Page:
The Effects of Hostility and Betrayal upon the Mind and Body

by Paul Tautges | August 23, 2016 12:38 pm

Last week, I spent several days in Psalms 3-7 as part of my study through Alec Motyer’s devotional translation[1] of the Hebrew songbook we know as the book of Psalms. Whether or not all agree that Psalms 3-7 belong to the time of Absalom’s betrayal of King David and attempt at a hostile takeover, Motyer contends, “What cannot be denied is that they all arise from a time (or times) of hostility. The comparatively buoyant spirit of Psalms 3 and 4 becomes a much sharper sense of enmity in Psalm 5, with a clearer awareness of the wickedness which David was facing. Next comes the ‘terror’ [of Psalm 6]…and the solemn sense of divine judgment—and eternal judgment—which pre-occupies Psalm 7.”

Psalm 6, which Motyer entitles “Deep Danger, Great Deliverance,” is incredibly descriptive in its inspired portrayal of the effects of betrayal and hostility on the mind and body of David, as well as the blessings that this kind of suffering brought to his faith. As we counsel others—and even ourselves—in times of relational hostility, we may draw strength from this radically honest portion of God’s Word.

Results of Betrayal

Take note of what you see when looking through this window into David’s heart and soul and, in particular, how his trial affected his mind and body.

However, God has a way of redeeming hostility and betrayal in order to change us on the inside, thus making us more dependent, effective servants of Him.

Blessings of Betrayal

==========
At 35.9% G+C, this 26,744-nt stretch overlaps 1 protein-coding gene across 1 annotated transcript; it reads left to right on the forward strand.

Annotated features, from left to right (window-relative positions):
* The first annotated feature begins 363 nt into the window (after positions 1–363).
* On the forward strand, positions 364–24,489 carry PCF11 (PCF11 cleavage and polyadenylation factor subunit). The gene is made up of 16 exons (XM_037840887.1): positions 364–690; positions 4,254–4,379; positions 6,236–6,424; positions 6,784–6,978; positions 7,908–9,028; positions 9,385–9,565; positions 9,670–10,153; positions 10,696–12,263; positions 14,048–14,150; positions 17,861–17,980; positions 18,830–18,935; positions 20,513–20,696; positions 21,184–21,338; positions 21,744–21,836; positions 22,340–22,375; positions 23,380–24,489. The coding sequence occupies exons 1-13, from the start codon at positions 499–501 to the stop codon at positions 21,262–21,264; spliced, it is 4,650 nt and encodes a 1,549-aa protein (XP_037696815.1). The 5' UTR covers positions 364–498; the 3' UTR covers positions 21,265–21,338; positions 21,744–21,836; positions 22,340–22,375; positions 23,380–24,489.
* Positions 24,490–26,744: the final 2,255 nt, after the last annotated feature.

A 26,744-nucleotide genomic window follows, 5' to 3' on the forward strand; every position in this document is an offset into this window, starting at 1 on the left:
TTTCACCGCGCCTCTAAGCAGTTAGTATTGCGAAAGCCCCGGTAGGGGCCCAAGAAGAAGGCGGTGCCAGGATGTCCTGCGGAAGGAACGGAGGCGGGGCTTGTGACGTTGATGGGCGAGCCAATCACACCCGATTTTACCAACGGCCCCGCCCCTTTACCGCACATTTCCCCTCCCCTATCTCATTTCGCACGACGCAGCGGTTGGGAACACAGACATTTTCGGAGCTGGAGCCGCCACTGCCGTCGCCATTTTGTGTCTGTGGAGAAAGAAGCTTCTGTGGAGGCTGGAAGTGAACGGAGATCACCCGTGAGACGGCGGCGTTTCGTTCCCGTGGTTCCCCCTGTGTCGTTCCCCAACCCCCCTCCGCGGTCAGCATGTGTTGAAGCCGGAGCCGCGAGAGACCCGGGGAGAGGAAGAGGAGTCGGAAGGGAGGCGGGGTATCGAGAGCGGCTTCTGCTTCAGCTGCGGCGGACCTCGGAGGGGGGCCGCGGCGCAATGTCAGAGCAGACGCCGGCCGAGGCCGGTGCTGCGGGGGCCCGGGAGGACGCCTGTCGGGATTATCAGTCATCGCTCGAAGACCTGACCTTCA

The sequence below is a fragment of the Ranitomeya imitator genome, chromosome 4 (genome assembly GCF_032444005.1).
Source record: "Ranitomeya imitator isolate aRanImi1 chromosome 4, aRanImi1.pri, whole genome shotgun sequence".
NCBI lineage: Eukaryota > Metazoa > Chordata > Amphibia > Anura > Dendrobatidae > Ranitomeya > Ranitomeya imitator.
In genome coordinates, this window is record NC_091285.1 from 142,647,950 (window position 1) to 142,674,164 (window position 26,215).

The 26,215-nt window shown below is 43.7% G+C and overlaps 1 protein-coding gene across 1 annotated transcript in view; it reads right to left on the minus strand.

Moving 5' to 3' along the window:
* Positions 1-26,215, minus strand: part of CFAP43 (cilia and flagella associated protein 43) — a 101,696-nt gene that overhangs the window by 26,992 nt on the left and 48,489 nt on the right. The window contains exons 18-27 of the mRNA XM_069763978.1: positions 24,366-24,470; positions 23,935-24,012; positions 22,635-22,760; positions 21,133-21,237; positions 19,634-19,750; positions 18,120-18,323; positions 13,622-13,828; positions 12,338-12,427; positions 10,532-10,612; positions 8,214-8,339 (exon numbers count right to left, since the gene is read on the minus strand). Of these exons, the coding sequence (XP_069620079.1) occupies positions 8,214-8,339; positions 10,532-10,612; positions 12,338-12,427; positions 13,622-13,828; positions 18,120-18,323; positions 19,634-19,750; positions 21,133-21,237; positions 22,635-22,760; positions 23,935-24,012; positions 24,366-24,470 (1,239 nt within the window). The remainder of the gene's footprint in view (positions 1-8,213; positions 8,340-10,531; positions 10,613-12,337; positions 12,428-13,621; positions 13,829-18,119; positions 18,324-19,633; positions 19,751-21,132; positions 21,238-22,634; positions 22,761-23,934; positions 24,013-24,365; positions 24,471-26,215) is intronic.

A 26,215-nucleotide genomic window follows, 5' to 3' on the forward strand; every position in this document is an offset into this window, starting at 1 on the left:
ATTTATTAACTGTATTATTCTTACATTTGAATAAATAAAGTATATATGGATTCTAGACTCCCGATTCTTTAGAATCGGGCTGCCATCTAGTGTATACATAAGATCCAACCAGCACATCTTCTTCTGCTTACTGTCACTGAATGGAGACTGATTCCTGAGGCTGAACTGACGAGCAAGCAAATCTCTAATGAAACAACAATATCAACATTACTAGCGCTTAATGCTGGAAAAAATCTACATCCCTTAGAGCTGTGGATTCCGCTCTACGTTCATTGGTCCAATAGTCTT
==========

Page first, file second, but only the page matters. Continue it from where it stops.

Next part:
Though the negative impact of betrayal upon one’s mind and body—and even one’s faith—should never be understated, there is a manner in which God brings about good through it all. Here are just two good fruits of betrayal:

Sadly, hostility and betrayal are part of the human experience and even the Christian life. Hardly a week goes by that God does not have me minister to someone who is experiencing this kind of pain in some form. But I can say, for myself, that experiencing hostility and betrayal in the past has changed me. It has made me a different, more compassionate pastor (I hope); and more effective counselor (I think), as does the continued study of the most honest book in the Bible—the book of Psalms.

When was the last time you lived and breathed the Psalms? No matter what kind of suffering is on your current path to a stronger, purer faith, run to God. Listen to Him in the Psalms. And pour your heart out to Him in honest, seeking prayer. He will answer. He will comfort. He will feed your soul. He will cause you to hope in Him alone.

  1. devotional translation:

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